My recent interest in foreign fiction — works originally written in a language other than English — continues to pay dividends. In the last two weeks, it produced two wonderful works, Antonia Arslan’s Skylark Farm and Christian Jungersen’s The Exception. I’ll leave it to those smarter than me to determine if there’s any significance to the fact that both these translated works have genocide as a main theme.
Skylark Farm, translated from Italian, is based on the “obscure memories” of the experiences of the author’s family during the Armenian genocide in Turkey at the beginning of World War I. The first part of the novel, in which we meet each of the characters and actually learn the fate of most of them, starts the weakest. Yet as Arslan details village life and neighbors in run-up to the late May 1915 attacks on the Armenians and the initial massacre of the men in the family, she draws us in.
Skylark Farm is an Arslan family property in Anatolia. Sempad, the village pharmacist, is sprucing up the property in anticipation of a reunion with his brother, Yerwant, who left for Venice 40 years before. Unfortunately, the reunion plans coincide with the outbreak of World War I. The Ottoman Empire sides with the Central Powers (Germany and Austria-Hungary) and the Armenians are seen by the Empire as a threat to national security.
Just as the attacks on the Armenians are to begin, Sempad’s family and friends gather at Skylark Farm. As they assemble for group photos and a picnic, a group of Turkish soldiers arrive. Just prior to describing in full detail events the massacre of the men in the group, Arslan asks some of the questions raised by this or any similar event.
How does a massacre happen? What liquor does blood become and how does it rise to the brain? How is it that one acquires a thirst for blood? Those who taste it are said never to forget it.
The ensuing scenes are ones from which we would like to avert our eyes and ones which give no answers to the questions. The events at the farm are just part of the blood that will be tasted and not only at Skylark Farm. The men of the village are killed and the women and children, including the rest of Sempad’s family and his sisters, must attempt to survive a forced march to Aleppo, Syria.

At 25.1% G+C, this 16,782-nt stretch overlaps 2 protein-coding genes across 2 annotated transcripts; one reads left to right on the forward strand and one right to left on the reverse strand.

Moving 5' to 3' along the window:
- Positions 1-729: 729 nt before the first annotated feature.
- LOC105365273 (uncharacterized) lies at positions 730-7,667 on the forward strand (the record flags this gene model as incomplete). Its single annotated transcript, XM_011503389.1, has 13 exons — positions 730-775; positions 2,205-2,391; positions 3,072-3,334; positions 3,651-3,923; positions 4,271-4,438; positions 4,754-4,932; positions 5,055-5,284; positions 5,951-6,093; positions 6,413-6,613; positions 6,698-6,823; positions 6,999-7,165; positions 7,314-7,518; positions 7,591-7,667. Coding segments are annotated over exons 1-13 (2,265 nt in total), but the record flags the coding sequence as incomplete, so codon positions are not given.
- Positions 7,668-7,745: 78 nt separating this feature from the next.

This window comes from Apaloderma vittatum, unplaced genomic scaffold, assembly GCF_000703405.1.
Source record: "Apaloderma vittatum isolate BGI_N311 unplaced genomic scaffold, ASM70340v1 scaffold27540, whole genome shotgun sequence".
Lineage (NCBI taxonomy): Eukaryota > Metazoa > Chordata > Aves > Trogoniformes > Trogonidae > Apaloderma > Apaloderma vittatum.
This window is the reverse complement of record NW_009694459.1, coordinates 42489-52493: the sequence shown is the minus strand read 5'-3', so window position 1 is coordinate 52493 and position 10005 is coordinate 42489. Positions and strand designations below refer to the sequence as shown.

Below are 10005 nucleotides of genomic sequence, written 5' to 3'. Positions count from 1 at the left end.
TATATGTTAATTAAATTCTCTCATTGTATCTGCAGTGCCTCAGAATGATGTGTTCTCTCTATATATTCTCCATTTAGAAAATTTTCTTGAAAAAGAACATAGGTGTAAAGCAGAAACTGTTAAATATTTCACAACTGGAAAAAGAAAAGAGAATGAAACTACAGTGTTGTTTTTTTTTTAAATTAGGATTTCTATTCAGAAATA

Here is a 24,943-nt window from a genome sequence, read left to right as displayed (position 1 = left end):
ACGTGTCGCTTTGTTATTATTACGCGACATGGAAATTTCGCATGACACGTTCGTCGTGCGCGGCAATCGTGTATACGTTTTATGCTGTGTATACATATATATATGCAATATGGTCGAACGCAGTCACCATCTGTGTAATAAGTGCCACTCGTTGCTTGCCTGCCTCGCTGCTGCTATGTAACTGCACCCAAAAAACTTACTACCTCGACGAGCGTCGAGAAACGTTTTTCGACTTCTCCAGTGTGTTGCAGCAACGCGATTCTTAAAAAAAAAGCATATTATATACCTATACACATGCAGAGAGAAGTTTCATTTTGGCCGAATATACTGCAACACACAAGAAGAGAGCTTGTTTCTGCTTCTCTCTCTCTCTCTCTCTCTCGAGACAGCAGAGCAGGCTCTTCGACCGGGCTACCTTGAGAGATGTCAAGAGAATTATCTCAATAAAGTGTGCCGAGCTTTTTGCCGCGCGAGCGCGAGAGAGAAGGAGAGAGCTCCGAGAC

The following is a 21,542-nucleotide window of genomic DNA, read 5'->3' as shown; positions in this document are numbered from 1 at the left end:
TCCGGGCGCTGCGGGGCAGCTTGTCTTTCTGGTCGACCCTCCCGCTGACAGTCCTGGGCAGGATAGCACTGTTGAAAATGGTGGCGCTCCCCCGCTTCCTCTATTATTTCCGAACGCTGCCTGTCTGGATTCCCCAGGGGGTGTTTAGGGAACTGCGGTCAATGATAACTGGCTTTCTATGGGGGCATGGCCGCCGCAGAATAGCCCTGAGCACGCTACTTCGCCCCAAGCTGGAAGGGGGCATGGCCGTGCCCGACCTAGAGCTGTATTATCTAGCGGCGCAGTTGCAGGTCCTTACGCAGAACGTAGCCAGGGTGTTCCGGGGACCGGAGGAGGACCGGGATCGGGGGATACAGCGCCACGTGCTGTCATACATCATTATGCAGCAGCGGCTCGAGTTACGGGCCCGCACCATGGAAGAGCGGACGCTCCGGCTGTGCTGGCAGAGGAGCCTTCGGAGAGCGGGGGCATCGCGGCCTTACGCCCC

The recounting of the horrors of that march, efforts made to assist the family and the eventual escape of a few family members to Venice and Yerwant is the focus of the book’s second part. It is the most effective part of the book as a simple, present tense recounting seems to bring a sense of authenticity and immediacy to the brutality and horror — and occasional kindnesses.
The Exception, translated from Danish, does not relate a specific tale of genocide although it asks many of the same questions Arslan raised. Jungersen takes a broader look at the issues of evil and human nature through the eyes of four women who work in the fictional Danish Center for Information on Genocide.
Anonymous e-mail death threats — speculated to have been sent by a Serbian war criminal — is the spark that ignites this exploration. Yet the book is not built around ethnic- or racial-based violence and torture. Instead, the story, often told in overlapping narrations by each woman, grows from the slights, real or perceived, and rivalries that give rise to office politics and conflicts in any modern office. The structure erected around this seemingly mundane framework is exceptional. Jungersen’s Rashomon-like exploration of human motives and the range of evil tends to enthrall. To simply stamp the book with the label “psychological thriller” is to undercut its power and vision.
In the course of educating us about various genocides of the 20th century, several of which seem largely unknown, systematic brutality is the means by which The Exception allows us to examine and consider the workings of the human mind, particularly the psychology of evil. Not only does the book take a macro view — asking what causes seemingly ordinary and normal human beings to butcher their neighbors — it also takes a micro view, contemplating not only whether such a trigger exists in every individual but pondering whether we all engage in evil but merely deny it.
The technique of each woman relating their own version of what is occurring — and the issues of their past and present — provides differing perspectives on those issues. Equally important from a narrative standpoint, it freely enables the reader to both suspect and empathize with each woman throughout the book. Yet at bottom seems to be the philosophical questions of whether we are all capable — or guilty — of brutality and evil and what may lead to it. While I might quibble with some of the steps Jungersen takes near the end of the book, they are easily forgiven in light of how he so easily engages us in contemplating troublesome and seemingly eternal issues of human nature.
Given that only approximately three percent of the books published in the United States are translations, it perhaps should not be surprising that works within that group are a literary equivalent of the best and the brightest. Still, that alone does not account for the potency of both Skylark Farm and The Exception. In fact, The Exception could rank among the best single works of fiction published in the U.S. this year.
A single dead man was once a breathing being, was once alive, and what’s left of him is a corpse that can be honored; a hundred thousand dead are a heap of rotting flesh, a pile of manure, more nothing than nothing, a foul, negative reality of which to rid oneself.
Antonia Arslan, Skylark Farm